Tuesday marked the first deadline of the legislative session as lawmakers worked to consider general bills.

Around 200 bills are still considered alive and are moving forward to the full House and Senate chambers for more debate.

HB 80 co-authored by local House members Nick Bain of Corinth and Bubba Carpenter of Burnsville still has a chance to become law later this year.

The republican representatives jointly filled the bill that states any person who intentionally or negligently allows their dog to escape from their home or yard and bite, wound or inflict physical injury on another human shall be guilty of a felony and could be subject to fines or jail time.

The bill was written in response to the multiple dog attack of Alcorn County jogger Tess Lancaster.

Other bills still alive include:

HB 1135, SB 2804 would allow for home delivery of beer, wine and liquor.

SB 2574 would establish a rehabilitation and workforce training program for inmates as they prepare to leave prison.

SB 2536 would ban transgender females from participating in sports.

SB 2561 would allow the Department of Public Safety to issue six-month provisional driver’s licenses to inmates leaving prison.

HB 4, SB 2588 would allow for purging of names from voter rolls after a person doesn’t vote in during a four-year span and fails to respond to a post card.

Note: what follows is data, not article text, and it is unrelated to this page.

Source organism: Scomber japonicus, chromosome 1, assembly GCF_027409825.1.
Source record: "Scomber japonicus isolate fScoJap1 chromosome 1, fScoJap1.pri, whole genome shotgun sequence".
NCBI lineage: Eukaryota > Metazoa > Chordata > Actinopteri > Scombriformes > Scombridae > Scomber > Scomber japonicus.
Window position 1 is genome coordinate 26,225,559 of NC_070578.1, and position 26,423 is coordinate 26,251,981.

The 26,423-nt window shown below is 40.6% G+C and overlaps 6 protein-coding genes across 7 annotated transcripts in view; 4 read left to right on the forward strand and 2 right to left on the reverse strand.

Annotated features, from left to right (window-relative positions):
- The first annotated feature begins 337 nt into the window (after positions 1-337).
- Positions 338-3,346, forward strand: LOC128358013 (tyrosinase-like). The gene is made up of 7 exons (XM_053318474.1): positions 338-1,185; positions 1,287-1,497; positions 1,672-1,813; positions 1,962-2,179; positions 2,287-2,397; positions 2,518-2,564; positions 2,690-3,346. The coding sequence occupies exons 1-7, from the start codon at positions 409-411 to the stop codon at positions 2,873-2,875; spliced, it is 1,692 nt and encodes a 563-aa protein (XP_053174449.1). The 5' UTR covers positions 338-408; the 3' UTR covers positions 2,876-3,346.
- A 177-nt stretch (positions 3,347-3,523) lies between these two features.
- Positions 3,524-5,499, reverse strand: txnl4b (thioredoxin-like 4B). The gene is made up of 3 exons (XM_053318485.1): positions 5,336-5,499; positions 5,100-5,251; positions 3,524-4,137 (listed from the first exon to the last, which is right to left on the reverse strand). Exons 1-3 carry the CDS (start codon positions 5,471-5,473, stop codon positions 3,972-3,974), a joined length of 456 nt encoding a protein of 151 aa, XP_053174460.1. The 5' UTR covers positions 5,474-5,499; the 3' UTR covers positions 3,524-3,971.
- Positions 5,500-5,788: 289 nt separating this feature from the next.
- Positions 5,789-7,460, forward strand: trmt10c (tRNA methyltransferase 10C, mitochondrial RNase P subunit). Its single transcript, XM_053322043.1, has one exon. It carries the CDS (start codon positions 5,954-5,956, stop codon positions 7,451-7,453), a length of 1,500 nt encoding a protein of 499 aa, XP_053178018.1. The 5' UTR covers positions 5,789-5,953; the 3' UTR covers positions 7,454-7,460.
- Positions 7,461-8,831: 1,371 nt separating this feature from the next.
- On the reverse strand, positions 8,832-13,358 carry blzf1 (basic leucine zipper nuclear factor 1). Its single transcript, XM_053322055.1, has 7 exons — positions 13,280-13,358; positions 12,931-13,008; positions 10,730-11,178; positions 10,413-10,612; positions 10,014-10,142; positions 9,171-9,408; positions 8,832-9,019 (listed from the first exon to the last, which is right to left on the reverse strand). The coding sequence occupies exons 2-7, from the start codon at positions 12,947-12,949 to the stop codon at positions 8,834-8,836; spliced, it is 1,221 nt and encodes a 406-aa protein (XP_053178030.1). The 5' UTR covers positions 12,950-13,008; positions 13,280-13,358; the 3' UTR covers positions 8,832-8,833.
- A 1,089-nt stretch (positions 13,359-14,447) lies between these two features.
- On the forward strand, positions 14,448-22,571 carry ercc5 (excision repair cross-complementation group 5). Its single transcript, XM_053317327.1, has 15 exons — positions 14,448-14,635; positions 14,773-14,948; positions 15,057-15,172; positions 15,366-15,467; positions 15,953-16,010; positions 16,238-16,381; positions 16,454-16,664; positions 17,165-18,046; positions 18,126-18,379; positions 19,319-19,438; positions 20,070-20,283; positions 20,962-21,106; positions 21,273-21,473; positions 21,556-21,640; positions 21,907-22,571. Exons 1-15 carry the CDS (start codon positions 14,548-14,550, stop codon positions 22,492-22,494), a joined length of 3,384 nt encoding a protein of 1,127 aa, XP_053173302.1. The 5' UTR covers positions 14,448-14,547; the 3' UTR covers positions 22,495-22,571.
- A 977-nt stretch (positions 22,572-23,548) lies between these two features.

HB 1136 would issue a tax rebate to college-educated people who live, work and buy property in Mississippi.

Bills that are dead:

HB 338 said any person who performs, attempts or induces an abortion could be charged with murder.

HB 790 would have outlawed abortion except to prevent serious health risks to the pregnant woman.

HB 655 said drag racing and obstruction of traffic by a vehicle would be felonies.

SB 2277 would have enhanced penalties for crimes motivated by a victim’s disability, sexual orientation or gender identity.

SB 2538 would have prohibited schools from using public money to teach history from “The 1619 Project,” a New York Times initiative that evaluated slavery in the U.S.

SB 2128 would have increased the minimum penalty for voter fraud from $500 to $1,000.

SB 2173 would have allowed package stores to open on Sundays to sell wine and liquor.

HB 592 would have allowed grocery stores to sell wine.

(Capitol Connections by Daily Corinthian staff writer Zack Steen appears throughout the 2020 Mississippi Legislative session and includes news and notes from local lawmakers. The Associated Press contributed to this report.)

Staff Writer

Zack Steen was first hired in 1999 as a junior in high school to work in the Daily Corinthian design department. After several years away, he returned in 2014 as staff writer. He's married to the love of his life Brandy and they have 5 wonderful fur-kids.

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